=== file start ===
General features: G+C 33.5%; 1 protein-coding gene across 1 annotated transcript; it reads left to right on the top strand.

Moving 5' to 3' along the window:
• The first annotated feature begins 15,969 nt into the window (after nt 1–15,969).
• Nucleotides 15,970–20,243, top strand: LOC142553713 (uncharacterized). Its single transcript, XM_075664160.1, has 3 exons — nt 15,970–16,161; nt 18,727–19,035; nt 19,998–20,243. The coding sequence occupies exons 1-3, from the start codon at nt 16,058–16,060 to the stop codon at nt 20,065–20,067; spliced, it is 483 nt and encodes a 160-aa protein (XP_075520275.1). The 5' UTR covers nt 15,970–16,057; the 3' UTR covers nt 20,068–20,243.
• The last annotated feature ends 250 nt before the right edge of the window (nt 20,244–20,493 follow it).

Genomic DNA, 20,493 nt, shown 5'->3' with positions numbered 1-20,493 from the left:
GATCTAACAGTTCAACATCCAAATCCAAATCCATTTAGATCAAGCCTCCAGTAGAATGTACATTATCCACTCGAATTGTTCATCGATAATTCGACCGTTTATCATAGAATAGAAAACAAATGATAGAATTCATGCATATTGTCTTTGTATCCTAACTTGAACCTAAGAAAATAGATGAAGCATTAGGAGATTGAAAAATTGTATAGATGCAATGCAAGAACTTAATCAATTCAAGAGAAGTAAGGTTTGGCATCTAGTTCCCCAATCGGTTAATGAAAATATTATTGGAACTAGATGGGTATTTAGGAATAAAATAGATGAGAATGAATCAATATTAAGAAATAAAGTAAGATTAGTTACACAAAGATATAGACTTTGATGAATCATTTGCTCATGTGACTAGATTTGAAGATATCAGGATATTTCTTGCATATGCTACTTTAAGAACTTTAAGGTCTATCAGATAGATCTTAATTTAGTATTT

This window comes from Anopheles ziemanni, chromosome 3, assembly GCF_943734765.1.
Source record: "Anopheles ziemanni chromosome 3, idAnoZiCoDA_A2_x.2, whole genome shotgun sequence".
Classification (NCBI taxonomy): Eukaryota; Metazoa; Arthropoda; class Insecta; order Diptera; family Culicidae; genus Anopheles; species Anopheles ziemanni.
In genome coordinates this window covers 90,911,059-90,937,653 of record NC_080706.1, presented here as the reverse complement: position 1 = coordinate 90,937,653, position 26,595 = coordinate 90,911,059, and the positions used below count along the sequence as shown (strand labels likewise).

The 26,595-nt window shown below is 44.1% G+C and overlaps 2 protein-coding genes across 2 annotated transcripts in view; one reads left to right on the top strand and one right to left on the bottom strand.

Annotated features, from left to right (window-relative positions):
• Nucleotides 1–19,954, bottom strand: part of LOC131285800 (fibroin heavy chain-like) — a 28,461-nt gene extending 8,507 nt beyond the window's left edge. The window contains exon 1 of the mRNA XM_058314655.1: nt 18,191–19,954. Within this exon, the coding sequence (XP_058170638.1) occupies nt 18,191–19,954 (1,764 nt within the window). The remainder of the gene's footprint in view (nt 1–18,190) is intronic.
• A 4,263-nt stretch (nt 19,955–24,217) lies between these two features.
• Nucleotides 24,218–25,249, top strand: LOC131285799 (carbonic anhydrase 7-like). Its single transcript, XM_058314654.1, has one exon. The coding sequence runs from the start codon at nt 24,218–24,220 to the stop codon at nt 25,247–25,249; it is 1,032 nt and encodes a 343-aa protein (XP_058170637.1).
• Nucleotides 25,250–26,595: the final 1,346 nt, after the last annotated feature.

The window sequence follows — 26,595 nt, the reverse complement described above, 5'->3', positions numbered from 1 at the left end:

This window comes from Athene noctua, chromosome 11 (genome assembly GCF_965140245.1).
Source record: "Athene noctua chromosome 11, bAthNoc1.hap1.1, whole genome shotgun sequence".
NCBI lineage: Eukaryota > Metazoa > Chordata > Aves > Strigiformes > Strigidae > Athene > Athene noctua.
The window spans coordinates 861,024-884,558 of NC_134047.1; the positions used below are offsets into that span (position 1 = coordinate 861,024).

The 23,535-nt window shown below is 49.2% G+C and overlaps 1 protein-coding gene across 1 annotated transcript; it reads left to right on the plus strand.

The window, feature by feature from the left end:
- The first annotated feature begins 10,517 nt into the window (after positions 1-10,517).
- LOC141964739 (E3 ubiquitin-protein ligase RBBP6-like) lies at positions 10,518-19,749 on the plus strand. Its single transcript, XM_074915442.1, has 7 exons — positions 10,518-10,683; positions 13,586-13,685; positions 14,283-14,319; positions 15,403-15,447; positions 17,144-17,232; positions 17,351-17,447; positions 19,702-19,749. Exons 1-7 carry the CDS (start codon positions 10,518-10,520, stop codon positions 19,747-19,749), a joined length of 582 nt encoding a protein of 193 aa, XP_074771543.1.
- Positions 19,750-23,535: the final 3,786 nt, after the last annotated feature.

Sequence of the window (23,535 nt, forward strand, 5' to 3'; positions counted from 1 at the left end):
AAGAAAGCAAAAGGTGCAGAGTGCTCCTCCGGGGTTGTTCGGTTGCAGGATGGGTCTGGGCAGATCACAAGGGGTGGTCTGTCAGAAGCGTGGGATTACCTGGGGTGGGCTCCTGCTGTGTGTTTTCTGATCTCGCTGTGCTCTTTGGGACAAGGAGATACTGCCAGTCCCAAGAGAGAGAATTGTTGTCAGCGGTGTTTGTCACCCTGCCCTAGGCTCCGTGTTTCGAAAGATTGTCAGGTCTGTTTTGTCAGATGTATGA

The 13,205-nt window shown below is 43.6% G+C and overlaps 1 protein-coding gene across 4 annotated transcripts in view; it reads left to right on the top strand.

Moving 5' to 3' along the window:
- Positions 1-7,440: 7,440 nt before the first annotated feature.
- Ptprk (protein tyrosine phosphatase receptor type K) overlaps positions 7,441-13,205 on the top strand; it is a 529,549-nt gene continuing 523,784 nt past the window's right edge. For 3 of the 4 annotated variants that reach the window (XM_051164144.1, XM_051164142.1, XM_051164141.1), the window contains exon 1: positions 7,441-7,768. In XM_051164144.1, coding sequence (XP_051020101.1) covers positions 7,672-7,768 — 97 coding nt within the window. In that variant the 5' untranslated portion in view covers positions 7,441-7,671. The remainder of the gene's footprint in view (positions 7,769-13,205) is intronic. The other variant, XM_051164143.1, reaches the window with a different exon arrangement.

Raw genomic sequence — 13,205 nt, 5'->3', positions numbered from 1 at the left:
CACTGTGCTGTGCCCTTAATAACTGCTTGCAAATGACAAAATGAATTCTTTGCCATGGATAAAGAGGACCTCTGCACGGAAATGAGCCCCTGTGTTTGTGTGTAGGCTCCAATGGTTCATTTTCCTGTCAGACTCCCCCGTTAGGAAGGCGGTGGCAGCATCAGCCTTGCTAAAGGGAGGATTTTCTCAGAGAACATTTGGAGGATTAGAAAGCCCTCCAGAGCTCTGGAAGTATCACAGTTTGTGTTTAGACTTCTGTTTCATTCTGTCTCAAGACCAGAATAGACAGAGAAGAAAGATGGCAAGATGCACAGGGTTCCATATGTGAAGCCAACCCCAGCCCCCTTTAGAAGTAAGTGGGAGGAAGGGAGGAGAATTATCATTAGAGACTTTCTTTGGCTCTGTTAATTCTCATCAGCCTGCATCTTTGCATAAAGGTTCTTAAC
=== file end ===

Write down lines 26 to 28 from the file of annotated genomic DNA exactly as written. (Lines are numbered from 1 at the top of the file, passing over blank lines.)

- LOC141964739 (E3 ubiquitin-protein ligase RBBP6-like) lies at positions 10,518-19,749 on the plus strand. Its single transcript, XM_074915442.1, has 7 exons — positions 10,518-10,683; positions 13,586-13,685; positions 14,283-14,319; positions 15,403-15,447; positions 17,144-17,232; positions 17,351-17,447; positions 19,702-19,749. Exons 1-7 carry the CDS (start codon positions 10,518-10,520, stop codon positions 19,747-19,749), a joined length of 582 nt encoding a protein of 193 aa, XP_074771543.1.
- Positions 19,750-23,535: the final 3,786 nt, after the last annotated feature.

Sequence of the window (23,535 nt, forward strand, 5' to 3'; positions counted from 1 at the left end):